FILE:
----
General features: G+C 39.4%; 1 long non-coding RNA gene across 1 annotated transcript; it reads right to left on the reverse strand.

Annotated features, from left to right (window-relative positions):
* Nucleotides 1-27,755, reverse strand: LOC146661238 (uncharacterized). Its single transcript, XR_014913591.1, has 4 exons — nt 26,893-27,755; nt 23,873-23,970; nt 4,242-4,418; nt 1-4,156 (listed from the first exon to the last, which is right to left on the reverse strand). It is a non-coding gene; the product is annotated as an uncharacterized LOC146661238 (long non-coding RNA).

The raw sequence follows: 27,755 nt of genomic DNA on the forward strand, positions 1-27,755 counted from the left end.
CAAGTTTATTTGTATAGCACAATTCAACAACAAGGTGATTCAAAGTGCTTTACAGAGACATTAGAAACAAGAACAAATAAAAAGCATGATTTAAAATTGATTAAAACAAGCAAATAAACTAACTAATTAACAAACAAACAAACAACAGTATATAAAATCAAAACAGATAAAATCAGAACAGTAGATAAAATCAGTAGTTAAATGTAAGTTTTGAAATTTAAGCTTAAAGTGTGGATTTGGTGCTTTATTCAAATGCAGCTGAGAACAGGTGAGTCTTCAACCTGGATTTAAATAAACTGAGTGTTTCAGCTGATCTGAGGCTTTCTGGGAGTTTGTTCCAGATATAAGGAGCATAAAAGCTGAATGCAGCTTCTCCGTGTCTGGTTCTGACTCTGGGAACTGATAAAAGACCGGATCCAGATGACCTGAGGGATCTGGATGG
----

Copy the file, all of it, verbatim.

General features: G+C 39.4%; 1 long non-coding RNA gene across 1 annotated transcript; it reads right to left on the reverse strand.

Annotated features, from left to right (window-relative positions):
* Nucleotides 1-27,755, reverse strand: LOC146661238 (uncharacterized). Its single transcript, XR_014913591.1, has 4 exons — nt 26,893-27,755; nt 23,873-23,970; nt 4,242-4,418; nt 1-4,156 (listed from the first exon to the last, which is right to left on the reverse strand). It is a non-coding gene; the product is annotated as an uncharacterized LOC146661238 (long non-coding RNA).

The raw sequence follows: 27,755 nt of genomic DNA on the forward strand, positions 1-27,755 counted from the left end.
CAAGTTTATTTGTATAGCACAATTCAACAACAAGGTGATTCAAAGTGCTTTACAGAGACATTAGAAACAAGAACAAATAAAAAGCATGATTTAAAATTGATTAAAACAAGCAAATAAACTAACTAATTAACAAACAAACAAACAACAGTATATAAAATCAAAACAGATAAAATCAGAACAGTAGATAAAATCAGTAGTTAAATGTAAGTTTTGAAATTTAAGCTTAAAGTGTGGATTTGGTGCTTTATTCAAATGCAGCTGAGAACAGGTGAGTCTTCAACCTGGATTTAAATAAACTGAGTGTTTCAGCTGATCTGAGGCTTTCTGGGAGTTTGTTCCAGATATAAGGAGCATAAAAGCTGAATGCAGCTTCTCCGTGTCTGGTTCTGACTCTGGGAACTGATAAAAGACCGGATCCAGATGACCTGAGGGATCTGGATGG